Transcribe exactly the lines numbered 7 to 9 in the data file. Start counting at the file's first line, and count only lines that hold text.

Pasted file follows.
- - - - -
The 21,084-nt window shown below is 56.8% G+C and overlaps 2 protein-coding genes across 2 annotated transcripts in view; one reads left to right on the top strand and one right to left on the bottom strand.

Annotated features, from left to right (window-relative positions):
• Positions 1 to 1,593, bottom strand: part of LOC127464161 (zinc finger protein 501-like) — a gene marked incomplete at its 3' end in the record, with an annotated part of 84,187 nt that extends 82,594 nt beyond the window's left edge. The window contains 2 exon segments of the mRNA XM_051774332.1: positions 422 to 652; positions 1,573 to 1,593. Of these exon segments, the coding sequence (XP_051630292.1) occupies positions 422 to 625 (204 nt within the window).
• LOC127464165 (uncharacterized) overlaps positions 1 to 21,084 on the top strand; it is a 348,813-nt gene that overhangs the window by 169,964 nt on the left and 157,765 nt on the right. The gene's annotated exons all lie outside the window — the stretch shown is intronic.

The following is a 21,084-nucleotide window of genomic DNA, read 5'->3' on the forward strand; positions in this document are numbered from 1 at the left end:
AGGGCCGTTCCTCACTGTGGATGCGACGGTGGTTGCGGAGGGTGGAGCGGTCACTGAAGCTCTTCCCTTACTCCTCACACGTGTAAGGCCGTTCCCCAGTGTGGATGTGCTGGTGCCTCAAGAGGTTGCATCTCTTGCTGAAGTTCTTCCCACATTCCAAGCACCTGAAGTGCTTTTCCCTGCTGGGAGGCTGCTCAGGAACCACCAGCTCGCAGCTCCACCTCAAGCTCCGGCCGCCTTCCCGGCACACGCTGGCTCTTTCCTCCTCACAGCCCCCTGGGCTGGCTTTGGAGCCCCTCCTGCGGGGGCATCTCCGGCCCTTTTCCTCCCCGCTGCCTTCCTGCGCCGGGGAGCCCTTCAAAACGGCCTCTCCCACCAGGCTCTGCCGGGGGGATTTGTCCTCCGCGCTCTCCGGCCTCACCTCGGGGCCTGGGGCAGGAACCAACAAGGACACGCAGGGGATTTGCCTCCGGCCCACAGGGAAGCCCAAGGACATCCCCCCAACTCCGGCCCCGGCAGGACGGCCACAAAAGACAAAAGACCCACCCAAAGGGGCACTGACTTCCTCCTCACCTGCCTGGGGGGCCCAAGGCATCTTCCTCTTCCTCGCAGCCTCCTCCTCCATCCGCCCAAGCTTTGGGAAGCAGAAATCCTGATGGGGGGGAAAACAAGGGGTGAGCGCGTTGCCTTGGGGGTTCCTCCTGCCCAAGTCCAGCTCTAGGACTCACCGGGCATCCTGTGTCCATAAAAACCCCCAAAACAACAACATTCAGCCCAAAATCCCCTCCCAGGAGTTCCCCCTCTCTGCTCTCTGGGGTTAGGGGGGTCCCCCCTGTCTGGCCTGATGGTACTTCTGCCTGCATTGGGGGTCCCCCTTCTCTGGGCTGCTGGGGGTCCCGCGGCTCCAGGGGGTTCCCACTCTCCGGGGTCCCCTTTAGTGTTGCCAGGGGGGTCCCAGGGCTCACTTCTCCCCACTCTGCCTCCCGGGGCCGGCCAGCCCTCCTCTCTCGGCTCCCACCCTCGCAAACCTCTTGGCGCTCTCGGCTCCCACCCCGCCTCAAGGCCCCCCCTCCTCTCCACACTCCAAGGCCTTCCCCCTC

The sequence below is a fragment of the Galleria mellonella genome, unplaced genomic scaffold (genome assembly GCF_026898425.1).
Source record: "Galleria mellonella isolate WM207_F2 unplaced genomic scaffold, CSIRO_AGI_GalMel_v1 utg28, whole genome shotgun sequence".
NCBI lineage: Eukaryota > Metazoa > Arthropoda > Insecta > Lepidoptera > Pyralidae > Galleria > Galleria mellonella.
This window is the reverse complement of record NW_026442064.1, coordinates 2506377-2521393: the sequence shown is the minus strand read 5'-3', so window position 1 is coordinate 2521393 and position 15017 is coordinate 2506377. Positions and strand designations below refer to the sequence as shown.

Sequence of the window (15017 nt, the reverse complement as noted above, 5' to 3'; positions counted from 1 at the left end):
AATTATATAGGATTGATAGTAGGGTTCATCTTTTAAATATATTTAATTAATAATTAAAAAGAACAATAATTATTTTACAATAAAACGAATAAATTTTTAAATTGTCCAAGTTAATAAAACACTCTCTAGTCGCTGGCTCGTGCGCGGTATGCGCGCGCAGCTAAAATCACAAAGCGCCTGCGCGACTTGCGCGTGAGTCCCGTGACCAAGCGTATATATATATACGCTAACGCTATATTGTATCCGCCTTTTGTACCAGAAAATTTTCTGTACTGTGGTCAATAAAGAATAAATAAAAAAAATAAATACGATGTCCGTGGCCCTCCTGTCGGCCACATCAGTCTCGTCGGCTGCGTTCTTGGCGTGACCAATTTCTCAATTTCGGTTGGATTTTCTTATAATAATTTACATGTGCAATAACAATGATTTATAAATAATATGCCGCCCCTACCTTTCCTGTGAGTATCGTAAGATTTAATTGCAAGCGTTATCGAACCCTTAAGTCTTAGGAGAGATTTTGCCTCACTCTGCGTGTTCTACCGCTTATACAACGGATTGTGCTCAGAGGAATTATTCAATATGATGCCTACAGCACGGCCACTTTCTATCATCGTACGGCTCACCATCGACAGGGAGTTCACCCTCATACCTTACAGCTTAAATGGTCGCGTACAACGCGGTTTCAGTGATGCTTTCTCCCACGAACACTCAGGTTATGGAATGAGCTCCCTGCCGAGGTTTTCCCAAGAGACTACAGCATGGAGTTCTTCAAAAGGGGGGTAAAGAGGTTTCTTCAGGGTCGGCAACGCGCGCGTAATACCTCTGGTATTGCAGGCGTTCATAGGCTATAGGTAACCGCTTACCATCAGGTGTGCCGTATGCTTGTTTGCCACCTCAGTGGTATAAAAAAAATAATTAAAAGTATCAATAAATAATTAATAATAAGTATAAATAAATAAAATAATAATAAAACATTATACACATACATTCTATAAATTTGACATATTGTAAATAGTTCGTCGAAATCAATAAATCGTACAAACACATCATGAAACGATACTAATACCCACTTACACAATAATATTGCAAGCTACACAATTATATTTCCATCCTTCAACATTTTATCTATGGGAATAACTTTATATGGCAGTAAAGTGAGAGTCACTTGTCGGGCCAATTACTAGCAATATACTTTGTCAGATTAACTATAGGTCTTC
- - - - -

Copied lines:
The sequence below is a fragment of the Galleria mellonella genome, unplaced genomic scaffold (genome assembly GCF_026898425.1).
Source record: "Galleria mellonella isolate WM207_F2 unplaced genomic scaffold, CSIRO_AGI_GalMel_v1 utg28, whole genome shotgun sequence".
NCBI lineage: Eukaryota > Metazoa > Arthropoda > Insecta > Lepidoptera > Pyralidae > Galleria > Galleria mellonella.